So what is the aim of this government legislation?  Is it to force Landlords to serve notice on the Housing Benefit tenants in favour of tenants in full time employment?  After all, there are just not enough properties to go around and maybe this is the government’s way of ensuring employed tenants get the bulk of the properties available and possibly weedle out any tenants claiming LHA “just because they can” and perhaps they don’t really want to go out to work for a living?  Controversial move, but the council members at the meeting did not seem able to offer any explanation for these benefit cuts, which appear rather severe and are, without doubt, going to force a good number of Landlords to re-think offering their rental properties to tenants in receipt of LHA.

The only glimmer of hope given by the Council was the incentive that if Landlords do agree to drop the rent to the new Local Housing Allowance levels, for a non-specified period of time, the Landlord can opt to have the rent paid directly to themselves rather than going to the tenant.


So if you are a Landlord with a tenant in receipt of Local Housing Allowance (LHA) or if you are considering this option, please ask yourself the following questions:

  1. Will the tenant/s be able to cover the shortfall in the rent from the decrease in their LHA?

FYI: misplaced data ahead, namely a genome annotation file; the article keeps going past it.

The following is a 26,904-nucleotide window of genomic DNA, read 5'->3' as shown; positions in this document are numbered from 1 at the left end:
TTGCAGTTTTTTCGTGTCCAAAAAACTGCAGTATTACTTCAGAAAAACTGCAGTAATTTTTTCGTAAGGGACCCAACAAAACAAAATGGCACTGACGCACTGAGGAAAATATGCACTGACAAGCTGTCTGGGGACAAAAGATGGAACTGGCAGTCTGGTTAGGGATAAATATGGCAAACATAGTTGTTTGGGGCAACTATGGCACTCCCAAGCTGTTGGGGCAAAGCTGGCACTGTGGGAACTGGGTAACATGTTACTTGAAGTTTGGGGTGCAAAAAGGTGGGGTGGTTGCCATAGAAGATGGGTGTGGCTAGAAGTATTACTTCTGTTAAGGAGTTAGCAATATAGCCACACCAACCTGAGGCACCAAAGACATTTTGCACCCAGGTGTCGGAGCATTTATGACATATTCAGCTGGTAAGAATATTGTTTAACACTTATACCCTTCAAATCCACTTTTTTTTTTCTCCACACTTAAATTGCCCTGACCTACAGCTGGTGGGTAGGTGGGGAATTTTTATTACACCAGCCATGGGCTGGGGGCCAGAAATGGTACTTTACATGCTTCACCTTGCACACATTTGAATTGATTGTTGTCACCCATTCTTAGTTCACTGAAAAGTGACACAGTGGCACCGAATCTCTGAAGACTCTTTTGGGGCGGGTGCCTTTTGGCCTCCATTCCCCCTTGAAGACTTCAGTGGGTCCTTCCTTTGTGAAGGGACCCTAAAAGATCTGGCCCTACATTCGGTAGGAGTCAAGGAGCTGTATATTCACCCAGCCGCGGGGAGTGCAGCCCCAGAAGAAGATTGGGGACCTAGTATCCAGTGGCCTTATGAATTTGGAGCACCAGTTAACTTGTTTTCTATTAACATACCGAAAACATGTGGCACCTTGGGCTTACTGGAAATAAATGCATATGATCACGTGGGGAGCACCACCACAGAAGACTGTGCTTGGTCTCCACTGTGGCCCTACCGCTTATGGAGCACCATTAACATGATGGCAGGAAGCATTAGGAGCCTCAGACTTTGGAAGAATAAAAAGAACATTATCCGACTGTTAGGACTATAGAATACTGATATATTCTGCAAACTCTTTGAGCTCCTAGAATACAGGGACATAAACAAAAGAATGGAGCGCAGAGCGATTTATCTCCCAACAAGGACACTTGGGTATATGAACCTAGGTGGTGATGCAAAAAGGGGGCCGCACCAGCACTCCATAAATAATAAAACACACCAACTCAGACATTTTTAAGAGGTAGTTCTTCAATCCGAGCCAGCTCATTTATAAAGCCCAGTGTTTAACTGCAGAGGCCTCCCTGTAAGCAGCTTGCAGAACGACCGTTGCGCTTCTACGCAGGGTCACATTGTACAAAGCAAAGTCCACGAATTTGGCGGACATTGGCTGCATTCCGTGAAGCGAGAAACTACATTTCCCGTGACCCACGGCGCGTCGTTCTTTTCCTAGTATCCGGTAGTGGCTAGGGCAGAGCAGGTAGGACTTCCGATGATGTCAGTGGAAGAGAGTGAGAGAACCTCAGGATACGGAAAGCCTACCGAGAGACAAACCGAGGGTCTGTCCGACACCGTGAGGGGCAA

2. Will the tenant/s fall into continual or erratic rent arrears?
  3. Do you have a business plan to cover your on-going costs for maintaining the property, mortgage payments etc to enable you to take a lower rent than if you let your property to a tenant in employment?
  4. If you already have tenants claiming LHA, are they going to need to move to a smaller property due to the decrease in their benefits?
  5. If so, are you willing or able to continue to rent to LHA tenants?

James Frazer from the National Landlords Association stated that it was a difficult situation all round and that they had tried to influence parliament away from these changes, but it had been futile as with only 20,000 Landlord members out of over 800,000 private landlords in the UK, they did not give enough ‘clout’ as an association to fight such government action.

His advice was as follows:

Accept the changes and understand that the effect of these cuts will be quite severe and the biggest effect will be to large families, especially those currently in the 5 bedroom bracket.  This legislation is definitely building a divide between tenants in receipt of LHA and private market rents and his hope is that the Councils are able to engage more fully with Landlords and offer a better service.  He did mention that there are ‘discretionary payments’ available to tenants who find themselves in difficulty, although Jane Walker the Benefits Manager for Three Rivers DC did state that this money (£31,000 Three Rivers & £26,000 Watford Borough) would not last for long and once it was gone there would be no more monetary help available within the coming financial year.